When I decided to build my first and last house, I knew I
would use alternative building methods. The problem was deciding which
alternative to chose. I knew I wanted earth sheltered passive solar, but
that still left many options. Choosing to go alternative is easy; finding
your way among the myriad methods is not. So, after much study, I chose to
use timber frame (post & beam), infill that with cedar stack wall, and
slipform stone and concrete foundation walls.
Slipformed local stone bedroom wall absorbing solar heat
Trying to conserve both money and planetary resources, I
cut the timber framing from my property, scrounged cedars where I could, and
gathered every stone I could find (and lift) within about five miles of my
Slipforming is an old building method where wooden forms
are set up wall thickness apart. A flat-faced stone is placed against a
form, and concrete is poured in behind the stone, forming a wall with
embedded stones facing out. Once the concrete has set up, another layer of
forms is placed on top, and the process is repeated.
Now, with two (or more) layers of forms up and concrete
set up, you can remove the bottom forms and leapfrog them up the wall, thus
greatly conserving form lumber, as you work your way up and along the wall.
Most stones are not very large and heavy. Flat-faced
stones do not have to be very thick to cover a fair amount of wall. The
heaviest piece of wood in my house is easily heavier than the heaviest
In my search for stone, I found several old home sites
where the only evidence of a home having ever been there was a stone chimney
or pile of stones. This is a tribute to the enduring quality of stone. It
won't rot, burn, or get eaten by insects. After you have it mortared in
place, it will remain right there, looking exactly like it does, virtually
forever. An added benefit is that externally insulated stone is an excellent
heat sink, or thermal mass. It soaks up excess solar heat on cold sunny
days, and returns it at night. Conversely, it keeps indoor
temperatures cooler during hot days, acting as a thermal flywheel, evening
out temperature fluctuations in either direction. And we get all of these
benefits from a free resource!
We mixed our own concrete, which helped to keep costs
below the cost of a block wall, not counting labor. I feel I should mention
that the stonework is, in the opinion of many, the most attractive walls
they have ever seen. Another benefit is that unlike the typical
stick-framed wall, once you pull the forms and mortar, you're done: no sheet
rocking, painting, etc. Plus, there's no maintenance ever. Thick stone walls
do not transmit sound very well, either, making for a quiet, attractive,
evenly heated interior space. The walls can be insulated on the
outside by applying sheet insulation and stucco.
Dining area stone wall
Slipforming is an old method, but it is also still used in modern commercial
buildings as well. Basically it means using reusable forms, I built mine all
18" high, and either 4', 6' or 8' long, they were 2x4 frames with plywood or
boards on one side. The frames are drilled on the center of the 2x4 every
2', so they can be bolted together. The process of using them we called
"Space, Lace and Brace".
Space: We started on a poured concrete footer, and placed
two 8' forms 12" apart, facing each other, this is for a 12" thick wall. We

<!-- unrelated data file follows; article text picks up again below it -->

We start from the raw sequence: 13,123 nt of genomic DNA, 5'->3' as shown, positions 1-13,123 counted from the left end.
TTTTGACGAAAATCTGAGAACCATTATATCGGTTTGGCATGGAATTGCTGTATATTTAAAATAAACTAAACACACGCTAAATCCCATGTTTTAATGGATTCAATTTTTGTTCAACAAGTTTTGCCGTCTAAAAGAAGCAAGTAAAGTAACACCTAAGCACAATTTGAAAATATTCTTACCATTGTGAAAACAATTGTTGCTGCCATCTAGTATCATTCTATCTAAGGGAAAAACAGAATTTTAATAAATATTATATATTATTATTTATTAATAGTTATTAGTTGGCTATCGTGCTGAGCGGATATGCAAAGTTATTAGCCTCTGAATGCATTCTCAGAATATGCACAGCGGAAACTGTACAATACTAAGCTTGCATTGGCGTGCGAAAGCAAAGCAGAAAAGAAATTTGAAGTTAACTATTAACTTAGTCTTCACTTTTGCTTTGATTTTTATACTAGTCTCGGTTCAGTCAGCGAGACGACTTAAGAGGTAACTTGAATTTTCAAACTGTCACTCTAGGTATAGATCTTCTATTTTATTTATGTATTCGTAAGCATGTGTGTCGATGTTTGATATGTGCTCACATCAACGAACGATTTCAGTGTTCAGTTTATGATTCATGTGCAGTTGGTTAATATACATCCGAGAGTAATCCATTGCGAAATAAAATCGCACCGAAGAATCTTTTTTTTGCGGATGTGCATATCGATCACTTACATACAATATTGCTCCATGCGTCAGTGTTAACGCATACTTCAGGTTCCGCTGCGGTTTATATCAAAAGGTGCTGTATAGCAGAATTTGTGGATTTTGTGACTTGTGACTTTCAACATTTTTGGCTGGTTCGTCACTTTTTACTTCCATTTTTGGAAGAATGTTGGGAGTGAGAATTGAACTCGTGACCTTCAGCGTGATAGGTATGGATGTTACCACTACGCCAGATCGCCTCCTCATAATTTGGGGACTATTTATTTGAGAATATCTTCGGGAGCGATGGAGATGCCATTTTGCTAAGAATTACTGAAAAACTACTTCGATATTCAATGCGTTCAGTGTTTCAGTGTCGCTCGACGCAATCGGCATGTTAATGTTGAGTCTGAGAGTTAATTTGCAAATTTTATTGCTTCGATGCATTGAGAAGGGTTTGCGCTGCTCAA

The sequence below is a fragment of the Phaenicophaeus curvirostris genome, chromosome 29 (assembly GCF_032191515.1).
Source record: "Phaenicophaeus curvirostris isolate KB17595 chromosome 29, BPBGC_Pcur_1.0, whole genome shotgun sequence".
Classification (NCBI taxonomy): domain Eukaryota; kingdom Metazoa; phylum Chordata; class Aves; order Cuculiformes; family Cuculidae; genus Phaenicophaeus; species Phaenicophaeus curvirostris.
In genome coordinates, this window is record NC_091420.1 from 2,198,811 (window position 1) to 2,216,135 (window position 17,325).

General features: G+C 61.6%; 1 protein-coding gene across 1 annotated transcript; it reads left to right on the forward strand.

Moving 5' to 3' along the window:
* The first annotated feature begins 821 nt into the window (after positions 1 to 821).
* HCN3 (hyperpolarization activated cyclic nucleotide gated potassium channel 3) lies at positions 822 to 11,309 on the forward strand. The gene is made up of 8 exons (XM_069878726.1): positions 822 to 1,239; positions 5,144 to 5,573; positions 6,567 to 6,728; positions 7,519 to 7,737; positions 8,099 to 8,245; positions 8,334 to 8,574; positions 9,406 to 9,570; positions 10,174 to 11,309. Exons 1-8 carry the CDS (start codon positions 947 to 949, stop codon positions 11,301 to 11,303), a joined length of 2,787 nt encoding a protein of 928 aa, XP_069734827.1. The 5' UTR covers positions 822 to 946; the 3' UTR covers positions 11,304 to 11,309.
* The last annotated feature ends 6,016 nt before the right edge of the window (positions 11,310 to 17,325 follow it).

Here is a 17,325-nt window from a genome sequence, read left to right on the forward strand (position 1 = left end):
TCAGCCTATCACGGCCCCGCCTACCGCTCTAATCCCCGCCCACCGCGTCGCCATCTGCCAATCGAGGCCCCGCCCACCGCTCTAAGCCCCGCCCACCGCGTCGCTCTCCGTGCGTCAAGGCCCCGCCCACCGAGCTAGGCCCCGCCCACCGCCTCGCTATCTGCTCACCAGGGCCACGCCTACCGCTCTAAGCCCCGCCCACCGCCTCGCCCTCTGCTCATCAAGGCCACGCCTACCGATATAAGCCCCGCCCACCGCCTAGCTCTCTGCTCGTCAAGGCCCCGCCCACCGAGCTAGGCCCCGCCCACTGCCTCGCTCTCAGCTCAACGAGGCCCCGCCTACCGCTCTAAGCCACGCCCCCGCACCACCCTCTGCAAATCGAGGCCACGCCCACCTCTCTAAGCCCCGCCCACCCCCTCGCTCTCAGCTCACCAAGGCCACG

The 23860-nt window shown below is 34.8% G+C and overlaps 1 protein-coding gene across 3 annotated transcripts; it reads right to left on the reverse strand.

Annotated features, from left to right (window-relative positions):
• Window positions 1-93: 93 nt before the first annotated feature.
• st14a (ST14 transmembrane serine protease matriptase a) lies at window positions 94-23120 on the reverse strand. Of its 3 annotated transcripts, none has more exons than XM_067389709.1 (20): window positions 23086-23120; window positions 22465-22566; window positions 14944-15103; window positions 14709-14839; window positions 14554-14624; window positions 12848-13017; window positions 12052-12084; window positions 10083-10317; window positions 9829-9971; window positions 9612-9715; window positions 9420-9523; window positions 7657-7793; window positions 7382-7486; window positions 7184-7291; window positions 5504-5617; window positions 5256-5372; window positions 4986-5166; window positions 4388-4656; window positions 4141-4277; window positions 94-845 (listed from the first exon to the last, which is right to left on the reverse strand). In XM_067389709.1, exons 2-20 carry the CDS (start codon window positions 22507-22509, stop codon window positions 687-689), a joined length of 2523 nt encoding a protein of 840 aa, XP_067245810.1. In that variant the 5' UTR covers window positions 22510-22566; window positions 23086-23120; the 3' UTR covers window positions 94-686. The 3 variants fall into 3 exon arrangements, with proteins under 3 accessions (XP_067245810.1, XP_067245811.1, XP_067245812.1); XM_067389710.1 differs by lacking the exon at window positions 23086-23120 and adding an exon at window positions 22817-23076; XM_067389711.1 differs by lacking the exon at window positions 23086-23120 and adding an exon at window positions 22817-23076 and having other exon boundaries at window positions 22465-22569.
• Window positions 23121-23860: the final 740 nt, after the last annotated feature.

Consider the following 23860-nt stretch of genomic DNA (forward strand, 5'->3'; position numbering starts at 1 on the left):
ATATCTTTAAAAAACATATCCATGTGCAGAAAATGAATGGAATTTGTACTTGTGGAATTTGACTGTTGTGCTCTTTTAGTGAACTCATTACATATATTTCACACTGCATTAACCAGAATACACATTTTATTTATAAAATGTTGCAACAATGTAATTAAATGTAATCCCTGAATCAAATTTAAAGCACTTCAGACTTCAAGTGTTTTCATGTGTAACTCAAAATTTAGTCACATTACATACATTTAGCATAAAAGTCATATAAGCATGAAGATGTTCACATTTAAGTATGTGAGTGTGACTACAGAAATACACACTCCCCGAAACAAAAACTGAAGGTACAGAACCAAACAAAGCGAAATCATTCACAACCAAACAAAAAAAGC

then took 12" sticks and placed them in a few spots between the two form
faces, to keep them 12 " apart.
Lace: We then wired thru the forms,
tightening the wires by twisting nails into the wire, to tension the forms
against the sticks.
Brace: Then we braced the forms by temporarily nailing a
2x4 to the top edge of each form and the other end to a stake in the ground
to keep the form plumb.
We had collected a large pile of stone, any
stone with a flat face on at least one side can be used, I just placed one
stone at a time against the inside face of the inner form, and then placed
concrete behind them, filling in the concrete with what we called "uglies",
or stones without a flat face, to use less concrete. Bolt more forms end to
end, and go along the wall, building up to the top of the 18" form. We would
do about 30-40' a day, mixing concrete in an old gas mixer. After the bottom
layer is set up, bolt another layer of forms above them repeat the process,
and then when the second layer is set up, you can remove the bottom layer of
forms, and use them for the third and successive layers, "leapfrogging" the
forms up and along the walls. This process is described in the Nearing's
books, which is where I got the idea from, except we put the stone face on
the interior, and insulated the exterior for thermal mass. BTW, excellent
concrete can be made with less Portland cement by using crushed limestone
base mix, it's what the state uses for the base of roadways. 7 parts base
mix to one part Portland.
After the walls were built, I troweled on a thin
coat of masonry cement to the exterior, called a parge coat, and then
painted on a thinned coating of Portland cement to fill pores in the parge
coat. After applying waterproofing, I used construction adhesive to adhere
two inches of foam board insulation all around the outside walls before
For further reading: Build Your Own Stone House by Karl
and Sue Swenke and
Our Home Made of Stone by Helen Nearing.
Stone House: A guide to self building with slipforms by Tom Stanley
Jan 4, 2008
You can reach Doug at:
dougkalmer AT gmail DOT com (replace AT with @, and DOT with a period)
More Information on Slipform
A Mother Earth News Article on Slipforming ...
Doug's Other Projects
Doug has contributed a number of
projects to Build-It-Solar covering a wide range of solar and
renewable energy areas -- see them
Thanks very much to Doug for
providing this material!